Trick to change subject of formula ?

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Jan 6, 2018

Answer:

A couple of ideas...

Explanation:

There is no one method that will work in all circumstances, but here are a couple of ideas...

Simplifying rational functions

Suppose you are asked to make #x# the subject of:

#y = (3x+2)/(x-5)#

The nuisance here is that #x# occurs twice. If you leave the right hand expression in that form then you could proceed as follows:

Multiply both sides by #(x-5)# and multiply out to get:

#xy-5y = 3x+2#

Gather the terms in #x# on one side by adding #5y-3x# to both sides to get:

#xy-3x=5y+2#

That is:

#x(y-3) = 5y+2#

Then divide both sides by #y-3# to get:

#x = (5y+2)/(y-3)#

Alternatively, we can simplify the rational expression first as follows:

#y = (3x+2)/(x-5) = (3(x-5)+17)/(x-5) = 3+17/(x-5)#

Then unwind #x# from its position to find:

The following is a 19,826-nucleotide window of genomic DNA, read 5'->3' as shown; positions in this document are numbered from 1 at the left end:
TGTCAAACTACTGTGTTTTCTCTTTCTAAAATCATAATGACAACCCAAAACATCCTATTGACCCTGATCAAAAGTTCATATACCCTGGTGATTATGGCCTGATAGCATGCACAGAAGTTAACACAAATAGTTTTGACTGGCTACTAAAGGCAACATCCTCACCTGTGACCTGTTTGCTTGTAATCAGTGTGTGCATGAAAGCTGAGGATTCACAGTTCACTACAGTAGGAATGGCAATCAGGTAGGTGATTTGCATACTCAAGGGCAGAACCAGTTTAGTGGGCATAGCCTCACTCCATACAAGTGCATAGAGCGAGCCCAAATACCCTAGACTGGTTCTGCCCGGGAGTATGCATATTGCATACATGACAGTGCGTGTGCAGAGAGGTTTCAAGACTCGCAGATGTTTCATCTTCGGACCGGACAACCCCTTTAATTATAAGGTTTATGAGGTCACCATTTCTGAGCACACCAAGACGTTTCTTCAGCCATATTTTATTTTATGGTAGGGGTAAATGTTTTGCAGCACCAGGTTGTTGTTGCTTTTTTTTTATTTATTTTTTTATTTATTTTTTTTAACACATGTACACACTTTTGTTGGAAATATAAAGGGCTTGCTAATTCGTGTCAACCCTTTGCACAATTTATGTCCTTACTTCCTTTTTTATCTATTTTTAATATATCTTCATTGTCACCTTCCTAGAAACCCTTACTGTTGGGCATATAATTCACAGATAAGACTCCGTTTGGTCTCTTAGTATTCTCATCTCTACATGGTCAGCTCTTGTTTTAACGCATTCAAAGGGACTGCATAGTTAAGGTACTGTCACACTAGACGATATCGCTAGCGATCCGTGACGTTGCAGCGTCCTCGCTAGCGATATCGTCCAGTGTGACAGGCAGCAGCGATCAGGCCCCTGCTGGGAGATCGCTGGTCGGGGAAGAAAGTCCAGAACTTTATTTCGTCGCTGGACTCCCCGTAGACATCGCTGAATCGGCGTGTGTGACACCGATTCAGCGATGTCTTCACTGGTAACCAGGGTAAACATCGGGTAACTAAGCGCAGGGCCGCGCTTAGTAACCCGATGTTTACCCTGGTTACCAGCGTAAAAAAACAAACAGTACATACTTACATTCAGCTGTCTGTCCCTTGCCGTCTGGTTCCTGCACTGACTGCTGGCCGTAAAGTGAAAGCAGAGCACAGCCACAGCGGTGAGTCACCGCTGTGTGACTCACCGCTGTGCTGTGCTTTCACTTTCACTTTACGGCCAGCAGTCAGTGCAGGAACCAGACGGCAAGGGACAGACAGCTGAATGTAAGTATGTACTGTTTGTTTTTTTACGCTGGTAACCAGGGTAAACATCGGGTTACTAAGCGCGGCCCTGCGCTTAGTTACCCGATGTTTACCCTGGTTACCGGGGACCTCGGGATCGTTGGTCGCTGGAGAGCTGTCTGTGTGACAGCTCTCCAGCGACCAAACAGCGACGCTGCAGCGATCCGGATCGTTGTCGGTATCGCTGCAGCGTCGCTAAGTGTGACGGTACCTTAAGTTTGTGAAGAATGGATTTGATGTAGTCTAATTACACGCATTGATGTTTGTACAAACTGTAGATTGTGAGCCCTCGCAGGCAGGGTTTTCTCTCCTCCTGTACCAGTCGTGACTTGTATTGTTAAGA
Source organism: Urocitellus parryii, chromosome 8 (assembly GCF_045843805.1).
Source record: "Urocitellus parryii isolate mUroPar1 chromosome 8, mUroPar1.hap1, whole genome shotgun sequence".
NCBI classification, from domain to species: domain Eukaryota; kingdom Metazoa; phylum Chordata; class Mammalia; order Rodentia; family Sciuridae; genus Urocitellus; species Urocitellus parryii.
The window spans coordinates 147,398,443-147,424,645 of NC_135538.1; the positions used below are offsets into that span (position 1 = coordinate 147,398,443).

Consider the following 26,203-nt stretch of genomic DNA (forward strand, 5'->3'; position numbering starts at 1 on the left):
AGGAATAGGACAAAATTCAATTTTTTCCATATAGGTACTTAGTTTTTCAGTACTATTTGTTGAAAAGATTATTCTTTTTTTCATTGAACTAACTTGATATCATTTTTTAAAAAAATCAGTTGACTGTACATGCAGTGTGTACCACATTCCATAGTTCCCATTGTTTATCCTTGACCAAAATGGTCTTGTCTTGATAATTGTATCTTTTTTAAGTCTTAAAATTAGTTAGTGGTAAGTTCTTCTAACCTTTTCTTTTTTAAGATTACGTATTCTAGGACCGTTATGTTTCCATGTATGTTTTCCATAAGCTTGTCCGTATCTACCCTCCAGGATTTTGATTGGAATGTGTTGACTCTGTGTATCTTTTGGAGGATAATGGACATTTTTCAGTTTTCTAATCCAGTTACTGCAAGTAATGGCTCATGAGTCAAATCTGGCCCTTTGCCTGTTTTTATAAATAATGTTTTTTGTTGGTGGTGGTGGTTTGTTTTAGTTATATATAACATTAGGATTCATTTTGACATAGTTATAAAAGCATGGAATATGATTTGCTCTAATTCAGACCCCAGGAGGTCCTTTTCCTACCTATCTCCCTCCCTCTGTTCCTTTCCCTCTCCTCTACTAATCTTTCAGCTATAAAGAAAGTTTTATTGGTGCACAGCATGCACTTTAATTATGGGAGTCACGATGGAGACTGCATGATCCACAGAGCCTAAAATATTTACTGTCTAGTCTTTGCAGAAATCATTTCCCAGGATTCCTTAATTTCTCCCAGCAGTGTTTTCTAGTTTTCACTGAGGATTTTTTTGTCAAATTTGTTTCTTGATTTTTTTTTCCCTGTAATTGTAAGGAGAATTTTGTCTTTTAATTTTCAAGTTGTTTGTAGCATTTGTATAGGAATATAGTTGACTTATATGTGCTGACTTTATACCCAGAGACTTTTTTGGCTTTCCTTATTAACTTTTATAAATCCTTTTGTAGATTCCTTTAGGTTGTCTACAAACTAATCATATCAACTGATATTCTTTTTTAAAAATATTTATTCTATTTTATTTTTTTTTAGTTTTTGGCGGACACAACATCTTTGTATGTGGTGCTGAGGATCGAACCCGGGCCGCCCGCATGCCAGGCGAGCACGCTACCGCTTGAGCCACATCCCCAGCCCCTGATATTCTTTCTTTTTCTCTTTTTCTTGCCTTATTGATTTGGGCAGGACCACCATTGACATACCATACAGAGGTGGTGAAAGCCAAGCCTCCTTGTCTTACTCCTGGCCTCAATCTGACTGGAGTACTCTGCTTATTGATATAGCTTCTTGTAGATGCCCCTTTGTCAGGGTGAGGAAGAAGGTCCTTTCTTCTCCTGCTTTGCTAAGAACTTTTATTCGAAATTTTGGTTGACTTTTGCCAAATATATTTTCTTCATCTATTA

#x = 17/(y-3)+5#

Solving polynomials

This can get somewhat messy.

For example, suppose we are given:

#y = x^3+x#

This is a strictly monotonically increasing function with a well defined inverse, but finding that inverse (i.e. making #x# the subject) is messy...

Let #x=u+v#

Then our equation becomes:

#y = (u+v)^3-(u+v) = u^3+v^3+(3uv-1)(u+v)#

We can eliminate the term in #(u+v)# by adding the constraint:

#3uv-1 = 0#

Hence:

#u^3-y+1/(27u^3) = 0#

So:

#27(u^3)-27y(u^3)+1 = 0#

Then by the quadratic formula:

#u^3 = (27y+-sqrt((-27y)^2-4(27)(1)))/(2 * 27)#

#color(white)(u^3) = (9y+-sqrt(3y^2+12))/18#

Note that this is real valued and our method was symmetrical in #u# and #v#. Hence we can deduce:

#x = root(3)((9y+sqrt(3y^2+12))/18)+root(3)((9y-sqrt(3y^2+12))/18)#

Ouch!

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